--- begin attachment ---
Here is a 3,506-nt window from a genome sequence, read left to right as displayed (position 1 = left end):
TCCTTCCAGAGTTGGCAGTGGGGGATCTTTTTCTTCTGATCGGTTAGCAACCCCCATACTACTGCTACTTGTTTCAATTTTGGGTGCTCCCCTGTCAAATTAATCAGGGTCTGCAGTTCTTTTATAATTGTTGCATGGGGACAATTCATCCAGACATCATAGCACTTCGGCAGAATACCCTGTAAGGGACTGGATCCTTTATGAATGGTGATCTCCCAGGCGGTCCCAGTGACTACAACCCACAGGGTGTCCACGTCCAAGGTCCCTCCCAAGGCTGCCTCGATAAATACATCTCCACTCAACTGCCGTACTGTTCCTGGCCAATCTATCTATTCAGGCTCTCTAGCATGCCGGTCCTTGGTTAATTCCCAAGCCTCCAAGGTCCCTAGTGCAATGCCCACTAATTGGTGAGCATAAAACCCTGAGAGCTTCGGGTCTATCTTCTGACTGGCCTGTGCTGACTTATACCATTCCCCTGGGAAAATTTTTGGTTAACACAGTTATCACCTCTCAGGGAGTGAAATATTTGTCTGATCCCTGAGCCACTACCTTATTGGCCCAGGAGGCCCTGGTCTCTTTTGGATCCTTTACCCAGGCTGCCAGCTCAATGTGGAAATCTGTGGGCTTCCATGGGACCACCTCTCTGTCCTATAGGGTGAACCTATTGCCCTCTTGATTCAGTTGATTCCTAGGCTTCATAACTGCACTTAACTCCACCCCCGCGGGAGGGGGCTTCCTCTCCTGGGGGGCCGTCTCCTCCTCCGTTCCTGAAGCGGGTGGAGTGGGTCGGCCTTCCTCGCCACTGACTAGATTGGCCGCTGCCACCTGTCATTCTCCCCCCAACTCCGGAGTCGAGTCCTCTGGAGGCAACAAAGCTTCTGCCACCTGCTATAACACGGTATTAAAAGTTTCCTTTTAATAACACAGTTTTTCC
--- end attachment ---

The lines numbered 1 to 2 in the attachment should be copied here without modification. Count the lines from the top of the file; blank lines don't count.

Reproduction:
Here is a 3,506-nt window from a genome sequence, read left to right as displayed (position 1 = left end):
TCCTTCCAGAGTTGGCAGTGGGGGATCTTTTTCTTCTGATCGGTTAGCAACCCCCATACTACTGCTACTTGTTTCAATTTTGGGTGCTCCCCTGTCAAATTAATCAGGGTCTGCAGTTCTTTTATAATTGTTGCATGGGGACAATTCATCCAGACATCATAGCACTTCGGCAGAATACCCTGTAAGGGACTGGATCCTTTATGAATGGTGATCTCCCAGGCGGTCCCAGTGACTACAACCCACAGGGTGTCCACGTCCAAGGTCCCTCCCAAGGCTGCCTCGATAAATACATCTCCACTCAACTGCCGTACTGTTCCTGGCCAATCTATCTATTCAGGCTCTCTAGCATGCCGGTCCTTGGTTAATTCCCAAGCCTCCAAGGTCCCTAGTGCAATGCCCACTAATTGGTGAGCATAAAACCCTGAGAGCTTCGGGTCTATCTTCTGACTGGCCTGTGCTGACTTATACCATTCCCCTGGGAAAATTTTTGGTTAACACAGTTATCACCTCTCAGGGAGTGAAATATTTGTCTGATCCCTGAGCCACTACCTTATTGGCCCAGGAGGCCCTGGTCTCTTTTGGATCCTTTACCCAGGCTGCCAGCTCAATGTGGAAATCTGTGGGCTTCCATGGGACCACCTCTCTGTCCTATAGGGTGAACCTATTGCCCTCTTGATTCAGTTGATTCCTAGGCTTCATAACTGCACTTAACTCCACCCCCGCGGGAGGGGGCTTCCTCTCCTGGGGGGCCGTCTCCTCCTCCGTTCCTGAAGCGGGTGGAGTGGGTCGGCCTTCCTCGCCACTGACTAGATTGGCCGCTGCCACCTGTCATTCTCCCCCCAACTCCGGAGTCGAGTCCTCTGGAGGCAACAAAGCTTCTGCCACCTGCTATAACACGGTATTAAAAGTTTCCTTTTAATAACACAGTTTTTCC